Search This Blog

Sunday, March 29, 2009

Cal. Supreme Court Issues Important Decision in Consumer Protection Case

On January 29, 2009, The California Supreme Court issued an important ruling in a case under the California Consumer Legal Remedies Act ("CLRA"). Cal. Civil Code Section 1750, et seq. The Court in Meyer v. Sprint Spectrum L.P. held that a plaintiff has no standing to sue under the CLRA without some allegation that allegedly unlawful practice resulted in some kind of tangible increased cost or burden to plaintiff, even if the plaintiff seeks only injunctive relief to prevent an unlawful practice. In this case, the Court held that the plaintiff lacked standing to sue for injunctive relief to prohibit the defendant from placing an unconscionable arbitration provision in its service contract, where the defendant had no yet invoked the arbitration provision. Obviously, this is a bad ruling for consumers and consumer advocates battling mandatory pre-dispute arbitration agreements.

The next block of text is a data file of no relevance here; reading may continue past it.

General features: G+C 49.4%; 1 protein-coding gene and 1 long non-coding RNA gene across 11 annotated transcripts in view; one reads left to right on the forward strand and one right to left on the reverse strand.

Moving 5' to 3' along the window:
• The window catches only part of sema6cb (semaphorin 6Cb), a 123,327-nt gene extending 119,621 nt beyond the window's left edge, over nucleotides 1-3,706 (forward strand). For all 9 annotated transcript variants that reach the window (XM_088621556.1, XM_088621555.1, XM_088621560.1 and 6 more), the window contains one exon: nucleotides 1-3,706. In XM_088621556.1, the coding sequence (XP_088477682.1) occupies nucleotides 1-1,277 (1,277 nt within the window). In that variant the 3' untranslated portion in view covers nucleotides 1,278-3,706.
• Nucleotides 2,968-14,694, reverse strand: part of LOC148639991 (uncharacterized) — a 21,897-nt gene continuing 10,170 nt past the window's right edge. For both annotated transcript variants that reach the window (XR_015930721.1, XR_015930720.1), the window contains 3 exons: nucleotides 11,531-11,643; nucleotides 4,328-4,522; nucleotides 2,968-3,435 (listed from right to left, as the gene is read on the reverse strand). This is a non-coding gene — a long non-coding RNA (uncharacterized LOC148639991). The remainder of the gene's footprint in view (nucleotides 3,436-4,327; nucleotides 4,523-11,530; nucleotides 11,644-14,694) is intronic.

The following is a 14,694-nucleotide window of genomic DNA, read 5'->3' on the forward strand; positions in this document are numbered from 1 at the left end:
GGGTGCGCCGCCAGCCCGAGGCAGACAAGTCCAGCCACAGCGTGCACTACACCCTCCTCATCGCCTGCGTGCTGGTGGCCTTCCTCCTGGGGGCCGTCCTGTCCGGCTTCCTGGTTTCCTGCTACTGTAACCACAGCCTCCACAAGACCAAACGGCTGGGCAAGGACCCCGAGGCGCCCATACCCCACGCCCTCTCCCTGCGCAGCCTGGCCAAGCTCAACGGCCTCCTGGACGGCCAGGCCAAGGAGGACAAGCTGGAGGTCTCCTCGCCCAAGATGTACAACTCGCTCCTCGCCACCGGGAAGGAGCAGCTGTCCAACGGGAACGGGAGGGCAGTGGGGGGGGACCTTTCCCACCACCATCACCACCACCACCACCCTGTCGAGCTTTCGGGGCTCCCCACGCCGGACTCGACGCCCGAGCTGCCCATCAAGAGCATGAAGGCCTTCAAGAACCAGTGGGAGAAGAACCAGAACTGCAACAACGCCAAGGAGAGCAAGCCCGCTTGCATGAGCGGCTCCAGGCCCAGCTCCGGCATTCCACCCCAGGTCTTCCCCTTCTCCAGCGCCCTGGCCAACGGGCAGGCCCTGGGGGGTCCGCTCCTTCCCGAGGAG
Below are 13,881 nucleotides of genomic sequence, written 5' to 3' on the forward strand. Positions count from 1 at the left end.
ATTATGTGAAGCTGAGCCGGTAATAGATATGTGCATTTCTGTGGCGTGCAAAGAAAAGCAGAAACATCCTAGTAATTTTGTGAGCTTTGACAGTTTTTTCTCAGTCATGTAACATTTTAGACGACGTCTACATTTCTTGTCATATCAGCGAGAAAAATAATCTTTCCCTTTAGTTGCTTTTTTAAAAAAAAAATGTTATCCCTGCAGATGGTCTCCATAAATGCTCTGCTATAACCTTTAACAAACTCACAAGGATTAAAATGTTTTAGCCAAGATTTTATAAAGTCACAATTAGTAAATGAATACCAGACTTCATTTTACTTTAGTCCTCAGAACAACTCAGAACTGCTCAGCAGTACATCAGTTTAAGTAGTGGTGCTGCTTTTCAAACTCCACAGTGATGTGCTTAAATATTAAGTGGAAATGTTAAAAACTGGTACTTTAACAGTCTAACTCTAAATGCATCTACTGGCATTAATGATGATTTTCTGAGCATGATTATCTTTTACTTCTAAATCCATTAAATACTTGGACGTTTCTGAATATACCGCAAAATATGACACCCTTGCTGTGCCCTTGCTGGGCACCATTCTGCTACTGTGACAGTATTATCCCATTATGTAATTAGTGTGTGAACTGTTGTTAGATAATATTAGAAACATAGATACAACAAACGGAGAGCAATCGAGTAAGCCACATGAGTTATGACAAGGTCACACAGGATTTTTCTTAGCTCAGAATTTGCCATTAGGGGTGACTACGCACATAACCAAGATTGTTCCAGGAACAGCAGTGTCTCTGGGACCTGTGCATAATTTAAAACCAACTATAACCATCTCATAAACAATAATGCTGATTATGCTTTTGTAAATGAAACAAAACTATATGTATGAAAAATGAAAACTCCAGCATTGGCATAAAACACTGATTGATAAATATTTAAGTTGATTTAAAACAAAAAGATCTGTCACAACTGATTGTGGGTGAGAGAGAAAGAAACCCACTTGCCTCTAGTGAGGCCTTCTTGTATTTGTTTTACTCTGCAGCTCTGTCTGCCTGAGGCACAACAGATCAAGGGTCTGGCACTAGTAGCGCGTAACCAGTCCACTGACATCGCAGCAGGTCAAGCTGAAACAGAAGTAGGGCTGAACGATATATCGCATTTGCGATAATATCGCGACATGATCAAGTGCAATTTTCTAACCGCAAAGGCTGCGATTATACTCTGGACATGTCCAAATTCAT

No comments:

Post a Comment

Note: Only a member of this blog may post a comment.